Bard and Legolas trying to figure out who’s the real hero of this movie.

2: There’s no real plot or story.

Really, this movie is just basically a bunch of characters I hardly know and don’t  care about, battling another bunch of characters I don’t know at all over something vague and uninteresting. This whole movie is about one battle with no serious stakes and little is built up, if anything. You could say the first two movies are the build-up but I’m not so sure, this film still needed to have a proper build-up of its own.  It basically starts with a scene that should have been the climax of the last movie (a scene that is confusingly staged, anti-climactic and rather lame) and then… just creates a new battle that feels like it materializes, practically, out of nowhere. And that’s the whole movie, one battle about very little of note. There’s no real story here, it’s just an empty and boring power struggle that’s impossible to get deeply involved in. I never gave a shit for a moment and pretty much none of it thrilled me (Legolas has the best moments, and that’s probably partly because you already have a strong connection with him from the previous trilogy). It basically boils down to a bunch of people fighting over…money? Why should I care about any of these characters? They’re not fighting a noble cause, there’s nothing convincing about their motivations (which are highly unclear anyway) and there’s hardly any resolution at the end of it all. A movie should have a beginning, a middle and an end… but this movie just feels like one long end (even if it is the end of a trilogy it should still have its own proper structure).

3: The pacing, tone and rhythm are all way off.

The first half hour of this movie is a series of “in-medias-res” scenes that are totally confusing because they’re alluding to stuff from the previous films which I could hardly remember (and much of which was probably highly unclear to begin with) but also because little of it matters to what comes after. What exactly does that scene with Gandalf in captivity have to do with the rest of the movie? I mean, I know it has something to do with the orcs but why do the orcs want to kill everyone? What are they after? And what little Gandalf does here has hardly any impact on the story and most of it could easily have been handled with other characters. And aren’t Hugo, Cate and Christopher there just because PJ wanted to have them in the movie? Was that whole fight just not completely unnecessary and barely tangental to the rest of the movie? Wasn’t it just a bunch of fan-wankery alluding to the previous trilogy, right?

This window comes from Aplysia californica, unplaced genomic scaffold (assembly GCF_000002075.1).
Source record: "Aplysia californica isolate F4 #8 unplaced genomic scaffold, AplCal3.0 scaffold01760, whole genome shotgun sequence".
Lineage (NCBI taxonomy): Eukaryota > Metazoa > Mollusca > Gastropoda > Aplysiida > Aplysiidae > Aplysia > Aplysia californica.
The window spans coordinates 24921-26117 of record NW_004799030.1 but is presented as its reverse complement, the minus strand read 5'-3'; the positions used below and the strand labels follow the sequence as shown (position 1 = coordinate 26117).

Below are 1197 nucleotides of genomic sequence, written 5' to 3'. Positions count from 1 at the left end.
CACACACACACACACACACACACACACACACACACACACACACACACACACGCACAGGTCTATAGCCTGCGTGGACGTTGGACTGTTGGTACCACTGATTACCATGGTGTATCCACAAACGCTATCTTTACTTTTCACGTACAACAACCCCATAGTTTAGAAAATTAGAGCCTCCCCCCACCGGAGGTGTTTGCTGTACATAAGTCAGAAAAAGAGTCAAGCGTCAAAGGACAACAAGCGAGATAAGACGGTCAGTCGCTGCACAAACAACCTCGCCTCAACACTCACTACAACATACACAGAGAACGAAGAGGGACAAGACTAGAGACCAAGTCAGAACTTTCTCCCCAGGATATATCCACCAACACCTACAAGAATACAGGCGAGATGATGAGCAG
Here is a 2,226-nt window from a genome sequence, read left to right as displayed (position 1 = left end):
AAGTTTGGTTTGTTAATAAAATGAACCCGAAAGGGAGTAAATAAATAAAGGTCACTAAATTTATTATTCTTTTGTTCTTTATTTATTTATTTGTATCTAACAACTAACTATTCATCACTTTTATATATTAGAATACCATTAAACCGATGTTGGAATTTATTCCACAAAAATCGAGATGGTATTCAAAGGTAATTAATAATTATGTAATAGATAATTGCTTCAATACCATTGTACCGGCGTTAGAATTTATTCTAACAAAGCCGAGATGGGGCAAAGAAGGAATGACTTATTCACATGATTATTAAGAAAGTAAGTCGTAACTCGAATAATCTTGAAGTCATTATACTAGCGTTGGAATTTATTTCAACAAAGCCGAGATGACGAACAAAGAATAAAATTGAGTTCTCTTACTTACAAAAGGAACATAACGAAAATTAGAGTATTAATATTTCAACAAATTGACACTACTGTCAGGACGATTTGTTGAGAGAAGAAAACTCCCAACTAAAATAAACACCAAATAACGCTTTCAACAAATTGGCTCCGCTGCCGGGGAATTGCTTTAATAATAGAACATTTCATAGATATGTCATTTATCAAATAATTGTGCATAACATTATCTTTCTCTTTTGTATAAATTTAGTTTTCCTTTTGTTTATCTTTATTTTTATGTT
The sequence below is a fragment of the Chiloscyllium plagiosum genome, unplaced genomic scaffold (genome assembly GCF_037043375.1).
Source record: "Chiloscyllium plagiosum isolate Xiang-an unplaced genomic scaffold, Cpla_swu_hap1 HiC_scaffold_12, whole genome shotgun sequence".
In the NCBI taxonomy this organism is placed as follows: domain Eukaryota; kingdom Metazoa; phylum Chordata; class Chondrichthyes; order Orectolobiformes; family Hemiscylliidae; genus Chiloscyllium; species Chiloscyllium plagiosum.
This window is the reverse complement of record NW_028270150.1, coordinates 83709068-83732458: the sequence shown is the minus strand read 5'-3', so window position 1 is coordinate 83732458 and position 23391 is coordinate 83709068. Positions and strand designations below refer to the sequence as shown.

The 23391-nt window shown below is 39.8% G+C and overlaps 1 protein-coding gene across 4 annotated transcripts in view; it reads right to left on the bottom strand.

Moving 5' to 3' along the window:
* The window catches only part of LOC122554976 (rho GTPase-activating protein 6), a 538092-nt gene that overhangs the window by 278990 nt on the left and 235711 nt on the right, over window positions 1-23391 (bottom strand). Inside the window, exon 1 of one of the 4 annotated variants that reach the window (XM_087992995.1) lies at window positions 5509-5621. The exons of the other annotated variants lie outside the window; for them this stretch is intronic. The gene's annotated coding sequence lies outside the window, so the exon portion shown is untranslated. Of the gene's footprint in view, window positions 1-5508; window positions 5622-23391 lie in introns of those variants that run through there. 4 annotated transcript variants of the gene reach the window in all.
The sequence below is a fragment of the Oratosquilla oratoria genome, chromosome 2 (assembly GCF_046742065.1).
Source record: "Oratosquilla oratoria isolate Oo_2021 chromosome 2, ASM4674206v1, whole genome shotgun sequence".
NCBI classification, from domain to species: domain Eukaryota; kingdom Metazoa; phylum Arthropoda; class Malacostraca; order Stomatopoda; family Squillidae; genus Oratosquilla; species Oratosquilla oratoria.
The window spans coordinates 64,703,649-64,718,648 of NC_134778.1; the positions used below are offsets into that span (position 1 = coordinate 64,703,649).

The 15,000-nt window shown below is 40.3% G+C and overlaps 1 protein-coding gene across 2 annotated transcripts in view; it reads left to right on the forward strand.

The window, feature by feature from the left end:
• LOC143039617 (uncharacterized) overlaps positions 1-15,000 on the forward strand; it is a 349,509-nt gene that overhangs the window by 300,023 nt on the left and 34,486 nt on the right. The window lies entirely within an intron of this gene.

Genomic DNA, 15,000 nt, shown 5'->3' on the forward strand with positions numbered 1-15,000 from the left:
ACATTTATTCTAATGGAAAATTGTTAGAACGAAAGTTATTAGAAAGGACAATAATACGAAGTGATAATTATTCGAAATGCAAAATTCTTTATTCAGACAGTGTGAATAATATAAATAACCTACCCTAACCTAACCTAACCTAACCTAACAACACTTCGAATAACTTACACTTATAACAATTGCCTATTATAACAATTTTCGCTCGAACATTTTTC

The music in this movie is also pretty terrible, it’s just a bunch of generic “fantasy movie” music that often feels way out of place, is overly dramatic and/or overly manipulative. A good score should either go unnoticed (it should be a part of the background staging) or have you be humming it for days afterwards, but the music here is the opposite of that. It’s highly distracting and not remotely hummable.

And there’s just so much here that has no build up; entire scenes or characters that come of out nowhere or elements that are introduced and then hastily discarded or under utilized. This movie feels like a teenage boy playing with a toy box, just throwing in a bunch of “cool stuff” with little rhyme or reason. It starts with a weak “climax”, then we get about 40 minutes of sketchy build-up with far too many characters so none of it is really properly built up, and then we have an hour long fight scene about some silly-ass mountain. And that’s it. This movie does not remotely work on its own two feet and rests on the shoulders of two unmemorable films. And if you’re gonna make a movie that’s basically one long fight, don’t make it so generic and clumsily staged and don’t have so many characters to potentially root for! If you have too many characters to root for, there’s really no one to root for.